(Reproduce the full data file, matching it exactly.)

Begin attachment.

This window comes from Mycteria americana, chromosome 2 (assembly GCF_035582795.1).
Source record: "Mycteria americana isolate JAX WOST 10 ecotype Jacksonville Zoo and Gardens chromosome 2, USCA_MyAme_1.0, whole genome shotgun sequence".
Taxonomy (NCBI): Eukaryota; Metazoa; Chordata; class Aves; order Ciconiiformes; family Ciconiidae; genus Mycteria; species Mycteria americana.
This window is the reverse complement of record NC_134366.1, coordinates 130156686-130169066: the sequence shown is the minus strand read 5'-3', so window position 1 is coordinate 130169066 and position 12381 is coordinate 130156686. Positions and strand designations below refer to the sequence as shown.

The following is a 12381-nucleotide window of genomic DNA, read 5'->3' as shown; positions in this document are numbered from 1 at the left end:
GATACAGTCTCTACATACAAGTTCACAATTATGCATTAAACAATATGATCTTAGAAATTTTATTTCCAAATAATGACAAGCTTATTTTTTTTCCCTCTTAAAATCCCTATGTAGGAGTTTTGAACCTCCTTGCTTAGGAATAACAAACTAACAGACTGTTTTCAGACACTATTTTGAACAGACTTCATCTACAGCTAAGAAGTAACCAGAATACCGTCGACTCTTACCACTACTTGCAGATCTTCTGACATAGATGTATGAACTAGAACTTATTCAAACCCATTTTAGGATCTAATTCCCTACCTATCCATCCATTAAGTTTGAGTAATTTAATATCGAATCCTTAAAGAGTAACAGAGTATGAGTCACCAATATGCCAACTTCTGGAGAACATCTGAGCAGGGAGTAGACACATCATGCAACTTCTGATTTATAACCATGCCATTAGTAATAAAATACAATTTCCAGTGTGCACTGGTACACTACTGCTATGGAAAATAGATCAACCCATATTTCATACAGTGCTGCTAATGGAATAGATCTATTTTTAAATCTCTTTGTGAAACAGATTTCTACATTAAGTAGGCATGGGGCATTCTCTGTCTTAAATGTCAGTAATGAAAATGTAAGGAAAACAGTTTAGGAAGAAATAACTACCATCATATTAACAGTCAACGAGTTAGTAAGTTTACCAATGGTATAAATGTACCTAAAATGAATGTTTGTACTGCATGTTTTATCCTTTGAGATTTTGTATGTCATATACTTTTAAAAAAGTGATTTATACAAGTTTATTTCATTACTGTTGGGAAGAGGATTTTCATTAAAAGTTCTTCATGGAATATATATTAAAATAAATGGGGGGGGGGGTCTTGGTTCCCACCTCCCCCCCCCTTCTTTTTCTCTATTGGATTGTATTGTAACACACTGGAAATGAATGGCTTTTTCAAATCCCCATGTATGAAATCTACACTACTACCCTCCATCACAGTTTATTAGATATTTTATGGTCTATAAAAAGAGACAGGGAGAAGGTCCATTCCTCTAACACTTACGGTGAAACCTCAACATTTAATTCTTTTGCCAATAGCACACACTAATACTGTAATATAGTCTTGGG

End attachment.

This window comes from Mycteria americana, chromosome 2 (assembly GCF_035582795.1).
Source record: "Mycteria americana isolate JAX WOST 10 ecotype Jacksonville Zoo and Gardens chromosome 2, USCA_MyAme_1.0, whole genome shotgun sequence".
Taxonomy (NCBI): Eukaryota; Metazoa; Chordata; class Aves; order Ciconiiformes; family Ciconiidae; genus Mycteria; species Mycteria americana.
This window is the reverse complement of record NC_134366.1, coordinates 130156686-130169066: the sequence shown is the minus strand read 5'-3', so window position 1 is coordinate 130169066 and position 12381 is coordinate 130156686. Positions and strand designations below refer to the sequence as shown.

The following is a 12381-nucleotide window of genomic DNA, read 5'->3' as shown; positions in this document are numbered from 1 at the left end:
GATACAGTCTCTACATACAAGTTCACAATTATGCATTAAACAATATGATCTTAGAAATTTTATTTCCAAATAATGACAAGCTTATTTTTTTTCCCTCTTAAAATCCCTATGTAGGAGTTTTGAACCTCCTTGCTTAGGAATAACAAACTAACAGACTGTTTTCAGACACTATTTTGAACAGACTTCATCTACAGCTAAGAAGTAACCAGAATACCGTCGACTCTTACCACTACTTGCAGATCTTCTGACATAGATGTATGAACTAGAACTTATTCAAACCCATTTTAGGATCTAATTCCCTACCTATCCATCCATTAAGTTTGAGTAATTTAATATCGAATCCTTAAAGAGTAACAGAGTATGAGTCACCAATATGCCAACTTCTGGAGAACATCTGAGCAGGGAGTAGACACATCATGCAACTTCTGATTTATAACCATGCCATTAGTAATAAAATACAATTTCCAGTGTGCACTGGTACACTACTGCTATGGAAAATAGATCAACCCATATTTCATACAGTGCTGCTAATGGAATAGATCTATTTTTAAATCTCTTTGTGAAACAGATTTCTACATTAAGTAGGCATGGGGCATTCTCTGTCTTAAATGTCAGTAATGAAAATGTAAGGAAAACAGTTTAGGAAGAAATAACTACCATCATATTAACAGTCAACGAGTTAGTAAGTTTACCAATGGTATAAATGTACCTAAAATGAATGTTTGTACTGCATGTTTTATCCTTTGAGATTTTGTATGTCATATACTTTTAAAAAAGTGATTTATACAAGTTTATTTCATTACTGTTGGGAAGAGGATTTTCATTAAAAGTTCTTCATGGAATATATATTAAAATAAATGGGGGGGGGGGTCTTGGTTCCCACCTCCCCCCCCCTTCTTTTTCTCTATTGGATTGTATTGTAACACACTGGAAATGAATGGCTTTTTCAAATCCCCATGTATGAAATCTACACTACTACCCTCCATCACAGTTTATTAGATATTTTATGGTCTATAAAAAGAGACAGGGAGAAGGTCCATTCCTCTAACACTTACGGTGAAACCTCAACATTTAATTCTTTTGCCAATAGCACACACTAATACTGTAATATAGTCTTGGG